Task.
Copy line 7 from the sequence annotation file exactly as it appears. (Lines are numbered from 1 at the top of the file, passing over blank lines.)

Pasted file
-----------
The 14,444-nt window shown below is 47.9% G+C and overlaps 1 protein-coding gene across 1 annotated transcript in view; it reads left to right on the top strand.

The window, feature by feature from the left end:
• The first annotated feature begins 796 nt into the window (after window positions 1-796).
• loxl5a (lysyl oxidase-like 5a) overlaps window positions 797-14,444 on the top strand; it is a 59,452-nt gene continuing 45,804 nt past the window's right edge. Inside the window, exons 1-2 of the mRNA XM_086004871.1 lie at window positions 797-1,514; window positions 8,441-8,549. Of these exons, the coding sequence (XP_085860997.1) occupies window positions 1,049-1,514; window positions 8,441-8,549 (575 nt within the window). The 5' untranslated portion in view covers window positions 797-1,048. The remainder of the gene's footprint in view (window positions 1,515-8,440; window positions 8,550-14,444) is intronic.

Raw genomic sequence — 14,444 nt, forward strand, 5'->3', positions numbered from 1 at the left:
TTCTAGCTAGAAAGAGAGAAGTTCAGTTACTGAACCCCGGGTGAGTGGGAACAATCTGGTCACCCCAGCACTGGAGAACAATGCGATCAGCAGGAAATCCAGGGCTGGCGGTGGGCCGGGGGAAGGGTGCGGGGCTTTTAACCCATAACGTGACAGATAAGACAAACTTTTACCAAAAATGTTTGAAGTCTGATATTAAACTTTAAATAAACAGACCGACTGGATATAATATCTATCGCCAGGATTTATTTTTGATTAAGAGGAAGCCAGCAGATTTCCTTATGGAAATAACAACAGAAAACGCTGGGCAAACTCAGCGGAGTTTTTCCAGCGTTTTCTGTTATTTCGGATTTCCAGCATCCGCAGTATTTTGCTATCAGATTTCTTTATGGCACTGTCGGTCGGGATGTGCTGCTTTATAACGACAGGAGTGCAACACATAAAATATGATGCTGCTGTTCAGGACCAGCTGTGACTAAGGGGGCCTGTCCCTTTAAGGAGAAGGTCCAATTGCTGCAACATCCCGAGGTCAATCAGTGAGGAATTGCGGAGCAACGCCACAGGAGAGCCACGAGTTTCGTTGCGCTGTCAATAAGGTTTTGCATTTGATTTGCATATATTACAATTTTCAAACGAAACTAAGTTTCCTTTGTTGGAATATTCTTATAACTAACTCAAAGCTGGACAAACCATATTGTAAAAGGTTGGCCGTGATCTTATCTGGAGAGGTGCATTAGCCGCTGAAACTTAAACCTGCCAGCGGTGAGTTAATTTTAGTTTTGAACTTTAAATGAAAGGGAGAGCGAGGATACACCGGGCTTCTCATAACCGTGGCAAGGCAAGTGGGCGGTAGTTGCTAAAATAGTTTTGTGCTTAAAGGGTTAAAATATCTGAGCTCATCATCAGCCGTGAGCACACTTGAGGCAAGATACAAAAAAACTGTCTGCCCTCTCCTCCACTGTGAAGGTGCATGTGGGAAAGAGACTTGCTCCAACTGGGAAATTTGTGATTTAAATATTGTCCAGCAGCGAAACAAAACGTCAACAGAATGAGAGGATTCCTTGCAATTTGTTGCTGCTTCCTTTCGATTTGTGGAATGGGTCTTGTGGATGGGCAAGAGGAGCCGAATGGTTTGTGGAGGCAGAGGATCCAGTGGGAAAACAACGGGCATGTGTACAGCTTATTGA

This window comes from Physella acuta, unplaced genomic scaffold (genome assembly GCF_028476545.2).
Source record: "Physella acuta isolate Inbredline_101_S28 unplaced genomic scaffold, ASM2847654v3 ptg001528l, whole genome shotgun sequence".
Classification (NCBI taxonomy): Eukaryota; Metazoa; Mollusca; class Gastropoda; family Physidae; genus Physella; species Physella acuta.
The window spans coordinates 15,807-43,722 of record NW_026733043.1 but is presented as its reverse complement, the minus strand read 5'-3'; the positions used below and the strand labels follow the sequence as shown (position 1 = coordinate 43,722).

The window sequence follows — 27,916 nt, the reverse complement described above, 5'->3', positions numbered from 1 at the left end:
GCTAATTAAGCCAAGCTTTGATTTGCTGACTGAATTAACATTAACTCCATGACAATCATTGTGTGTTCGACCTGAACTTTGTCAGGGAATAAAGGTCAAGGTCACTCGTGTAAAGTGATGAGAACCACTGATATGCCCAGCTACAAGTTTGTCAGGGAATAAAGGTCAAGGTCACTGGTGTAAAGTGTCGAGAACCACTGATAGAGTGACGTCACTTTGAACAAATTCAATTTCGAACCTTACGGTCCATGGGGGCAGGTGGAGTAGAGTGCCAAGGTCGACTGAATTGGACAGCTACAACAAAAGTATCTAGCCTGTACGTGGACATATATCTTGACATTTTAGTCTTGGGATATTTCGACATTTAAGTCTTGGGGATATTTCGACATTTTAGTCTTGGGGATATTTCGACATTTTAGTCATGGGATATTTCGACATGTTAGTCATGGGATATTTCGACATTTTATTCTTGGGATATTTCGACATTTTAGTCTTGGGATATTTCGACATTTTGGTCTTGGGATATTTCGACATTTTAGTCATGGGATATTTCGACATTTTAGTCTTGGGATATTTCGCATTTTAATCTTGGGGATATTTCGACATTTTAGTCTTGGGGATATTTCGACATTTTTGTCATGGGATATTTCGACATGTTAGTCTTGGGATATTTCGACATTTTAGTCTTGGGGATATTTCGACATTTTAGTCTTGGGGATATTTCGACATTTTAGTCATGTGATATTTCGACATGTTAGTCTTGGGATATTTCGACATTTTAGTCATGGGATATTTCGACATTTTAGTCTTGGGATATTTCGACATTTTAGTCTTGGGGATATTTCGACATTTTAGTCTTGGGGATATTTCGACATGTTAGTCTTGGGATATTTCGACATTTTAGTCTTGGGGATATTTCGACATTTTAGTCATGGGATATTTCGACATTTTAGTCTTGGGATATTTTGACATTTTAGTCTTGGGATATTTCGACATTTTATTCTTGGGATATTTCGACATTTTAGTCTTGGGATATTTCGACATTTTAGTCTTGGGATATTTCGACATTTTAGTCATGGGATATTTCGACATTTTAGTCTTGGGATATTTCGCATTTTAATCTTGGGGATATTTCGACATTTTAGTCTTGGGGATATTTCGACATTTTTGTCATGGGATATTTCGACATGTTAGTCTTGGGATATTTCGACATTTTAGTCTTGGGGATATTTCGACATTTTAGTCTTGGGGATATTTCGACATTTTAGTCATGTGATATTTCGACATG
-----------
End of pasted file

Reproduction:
This window comes from Physella acuta, unplaced genomic scaffold (genome assembly GCF_028476545.2).